During the last twenty years there have been some developments in improving storage methods capable of extending the shelf life of fresh cassava roots by at least two weeks. These, amongst other advantages, make it possible to market the crop further afield and give an increased margin to the opportunity of holding stocks of fresh cassava, even for few days, at a processing plant. A joint project between the Natural Resources Institute, and Centro Internacional de Agricultura Tropical studied alternative storage methods to the traditional re-burial procedures (Crentsil et al. 1995). These included storage in pits, in field clamps and in boxes with moist sawdust. All the storage methods investigated favoured curing conditions in a high humidity and high temperature environment in order to slow down the rates of physiological and microbiological deterioration. However, to be successful they all require careful harvesting and selection of the roots prior to storage, since curing is not effective if root damage is extensive. The field clamp

Storage was successful in field clamps, similar to those used for potato storage, for up to eight weeks. The clamp consists of a layer of straw laid on a dry floor covered by a heap of 300-500 kg of roots followed by a layer of straw and a final layer of soil. Openings were left at the bottom of the heap to provide some ventilation. This storage method was found to be difficult to manage where seasonal variations in climate made it difficult to either limit or increase ventilation and, during a wet season, to ensure that the floor of the clamp remained dry. It also had a high labour requirement. Storage in boxes lined with moist sawdust or wood shavings

The method involves putting alternate layers of sawdust and cassava roots, starting and finishing with a layer of sawdust. As an alternative to sawdust, wood shavings, peat or any other suitable packing material can be used. However, the packing material must be moist but not wet. Physiological deterioration occurred if the material was too dry and microbial decay accelerated when it was too wet. In Uganda this storage method is being tested in combination with the lining of the box with plastic (Nahdy and Odong, 1995).

The study indicated that 75% of the roots remained acceptable after four weeks in store, provided the roots were packed immediately on the day of harvest. With a delay of only one day only 50% of the roots were rated as acceptable. This technique has been used for some export markets but the higher transport cost involved because of the box containers has precluded its use for domestic market. Storage in plastic bags or plastic film wraps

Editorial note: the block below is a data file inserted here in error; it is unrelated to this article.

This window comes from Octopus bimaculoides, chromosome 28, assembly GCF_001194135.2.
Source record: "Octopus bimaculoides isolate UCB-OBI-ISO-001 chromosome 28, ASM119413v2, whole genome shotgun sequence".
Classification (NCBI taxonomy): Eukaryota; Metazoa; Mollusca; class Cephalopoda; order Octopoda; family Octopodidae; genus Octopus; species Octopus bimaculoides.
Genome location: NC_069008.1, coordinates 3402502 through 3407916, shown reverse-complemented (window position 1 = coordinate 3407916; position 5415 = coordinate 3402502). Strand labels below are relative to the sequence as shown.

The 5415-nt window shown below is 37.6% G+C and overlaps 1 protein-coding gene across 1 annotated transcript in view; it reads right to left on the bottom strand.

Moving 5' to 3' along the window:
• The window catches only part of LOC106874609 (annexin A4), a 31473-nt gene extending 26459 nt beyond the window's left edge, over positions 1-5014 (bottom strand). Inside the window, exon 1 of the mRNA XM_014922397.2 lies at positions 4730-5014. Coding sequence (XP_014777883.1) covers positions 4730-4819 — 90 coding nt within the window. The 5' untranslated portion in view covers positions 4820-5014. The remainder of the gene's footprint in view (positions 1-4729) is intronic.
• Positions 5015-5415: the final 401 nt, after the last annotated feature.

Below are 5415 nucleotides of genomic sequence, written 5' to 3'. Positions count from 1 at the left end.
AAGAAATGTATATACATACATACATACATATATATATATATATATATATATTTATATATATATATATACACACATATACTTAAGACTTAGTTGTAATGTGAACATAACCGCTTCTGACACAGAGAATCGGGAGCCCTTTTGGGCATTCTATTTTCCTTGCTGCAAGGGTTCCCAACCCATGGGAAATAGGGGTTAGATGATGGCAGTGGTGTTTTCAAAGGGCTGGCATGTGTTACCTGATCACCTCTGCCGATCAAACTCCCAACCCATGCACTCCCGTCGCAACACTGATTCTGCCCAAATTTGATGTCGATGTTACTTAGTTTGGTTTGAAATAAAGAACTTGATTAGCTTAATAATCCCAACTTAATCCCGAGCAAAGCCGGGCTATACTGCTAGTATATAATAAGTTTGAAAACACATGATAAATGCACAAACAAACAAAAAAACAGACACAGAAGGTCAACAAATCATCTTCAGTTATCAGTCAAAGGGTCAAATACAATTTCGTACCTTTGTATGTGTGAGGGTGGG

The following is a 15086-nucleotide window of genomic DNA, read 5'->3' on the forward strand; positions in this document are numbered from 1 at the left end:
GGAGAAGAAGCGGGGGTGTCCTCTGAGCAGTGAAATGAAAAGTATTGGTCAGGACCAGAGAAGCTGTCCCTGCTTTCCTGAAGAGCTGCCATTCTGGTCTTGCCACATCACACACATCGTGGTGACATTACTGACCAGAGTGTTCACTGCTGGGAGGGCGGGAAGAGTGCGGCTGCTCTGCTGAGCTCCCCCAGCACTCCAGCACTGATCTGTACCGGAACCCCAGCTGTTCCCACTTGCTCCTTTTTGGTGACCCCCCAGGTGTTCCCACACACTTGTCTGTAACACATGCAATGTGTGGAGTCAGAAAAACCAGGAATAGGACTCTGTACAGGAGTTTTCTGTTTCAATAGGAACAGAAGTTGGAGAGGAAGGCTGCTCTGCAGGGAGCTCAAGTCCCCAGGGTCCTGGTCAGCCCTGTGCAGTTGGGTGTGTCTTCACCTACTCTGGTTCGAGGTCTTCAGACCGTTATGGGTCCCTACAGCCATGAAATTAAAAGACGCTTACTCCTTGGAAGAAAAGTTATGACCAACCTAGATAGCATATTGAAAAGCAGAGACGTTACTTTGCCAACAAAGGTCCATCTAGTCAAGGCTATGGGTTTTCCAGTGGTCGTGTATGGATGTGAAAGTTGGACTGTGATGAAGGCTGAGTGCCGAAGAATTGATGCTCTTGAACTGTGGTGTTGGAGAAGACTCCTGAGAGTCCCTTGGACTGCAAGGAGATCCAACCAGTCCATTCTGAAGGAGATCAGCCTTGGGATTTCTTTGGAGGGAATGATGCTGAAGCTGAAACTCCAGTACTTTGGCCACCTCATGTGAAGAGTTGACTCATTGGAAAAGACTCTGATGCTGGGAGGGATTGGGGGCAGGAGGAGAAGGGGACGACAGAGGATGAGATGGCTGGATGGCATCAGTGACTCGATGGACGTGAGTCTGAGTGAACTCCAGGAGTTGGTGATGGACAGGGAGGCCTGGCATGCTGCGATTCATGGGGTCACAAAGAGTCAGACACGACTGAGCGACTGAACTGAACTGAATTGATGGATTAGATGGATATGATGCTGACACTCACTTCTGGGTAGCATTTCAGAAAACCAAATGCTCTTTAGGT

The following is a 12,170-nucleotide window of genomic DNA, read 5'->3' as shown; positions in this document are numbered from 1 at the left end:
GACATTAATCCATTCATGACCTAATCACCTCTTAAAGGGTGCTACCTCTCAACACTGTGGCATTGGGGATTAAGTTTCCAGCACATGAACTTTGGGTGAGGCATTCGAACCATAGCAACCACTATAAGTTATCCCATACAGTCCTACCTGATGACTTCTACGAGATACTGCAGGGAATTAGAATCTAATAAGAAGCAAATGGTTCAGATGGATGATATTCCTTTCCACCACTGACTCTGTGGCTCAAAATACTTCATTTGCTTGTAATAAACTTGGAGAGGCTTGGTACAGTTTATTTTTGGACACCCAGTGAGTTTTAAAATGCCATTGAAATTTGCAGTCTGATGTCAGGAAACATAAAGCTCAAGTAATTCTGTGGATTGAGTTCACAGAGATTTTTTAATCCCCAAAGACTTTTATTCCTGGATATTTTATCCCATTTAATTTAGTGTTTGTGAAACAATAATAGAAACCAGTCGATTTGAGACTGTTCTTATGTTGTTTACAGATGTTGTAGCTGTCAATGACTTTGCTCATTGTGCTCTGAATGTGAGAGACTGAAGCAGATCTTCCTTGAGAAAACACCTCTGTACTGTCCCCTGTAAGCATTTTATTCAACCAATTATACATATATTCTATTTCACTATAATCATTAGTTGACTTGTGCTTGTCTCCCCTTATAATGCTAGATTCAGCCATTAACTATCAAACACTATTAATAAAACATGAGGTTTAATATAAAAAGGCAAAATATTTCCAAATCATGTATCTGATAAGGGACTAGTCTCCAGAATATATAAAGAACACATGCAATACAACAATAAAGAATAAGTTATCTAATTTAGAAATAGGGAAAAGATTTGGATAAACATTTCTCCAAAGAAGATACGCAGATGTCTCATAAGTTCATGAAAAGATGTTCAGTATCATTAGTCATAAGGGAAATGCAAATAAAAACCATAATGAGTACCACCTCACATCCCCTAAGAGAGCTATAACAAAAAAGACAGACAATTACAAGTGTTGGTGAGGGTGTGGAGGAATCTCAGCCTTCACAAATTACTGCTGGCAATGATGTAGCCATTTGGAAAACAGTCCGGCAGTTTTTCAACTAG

This appears to be the most practical and promising method of storing cassava roots intended for the urban markets. A number of studies have shown that cassava roots treated with an appropriate fungicide and kept in an airtight plastic bag or a plastic film wrap can be stored for two to three weeks. At present thiabendazole, which is widely used to treat potatoes, is the safest and most appropriate fungicide to be used. Most of the chemical remains in the thick peel of the root. Only 1 mg/kg of residue was found in the parenchymal tissue, which is substantially below the limit of 5 mg/kg set for potato (Cooke et al. 1988a).

The method was developed by CIAT. It involves the dipping of cassava roots in a 0.4% w/w solution of thiabendazole for 10 seconds and storing in plastic bags. It has been successfully tested in Ghana (Crentsil et al. 1995) where it was found that household bleach (0.95% active chlorine) was as effective as thiabendazole if sound cassava roots were not stored for much longer that seven days. In addition, transport of the produce over rough roads seemed not to be detrimental to the keeping quality of the roots, suggesting that the technology could be effective for commercial operations.

4.1.4 Improved higher cost techniques

Some modern methods, such as refrigeration, deep freezing, waxing, controlled atmosphere and chemical treatments, have been suggested for the storage of fresh cassava. Freezing and waxing have been used primarily for export markets in Europe and America, where the customers of African and Latin American origin are prepared to pay high prices. These techniques require specialized equipment and skills and are very capital intensive.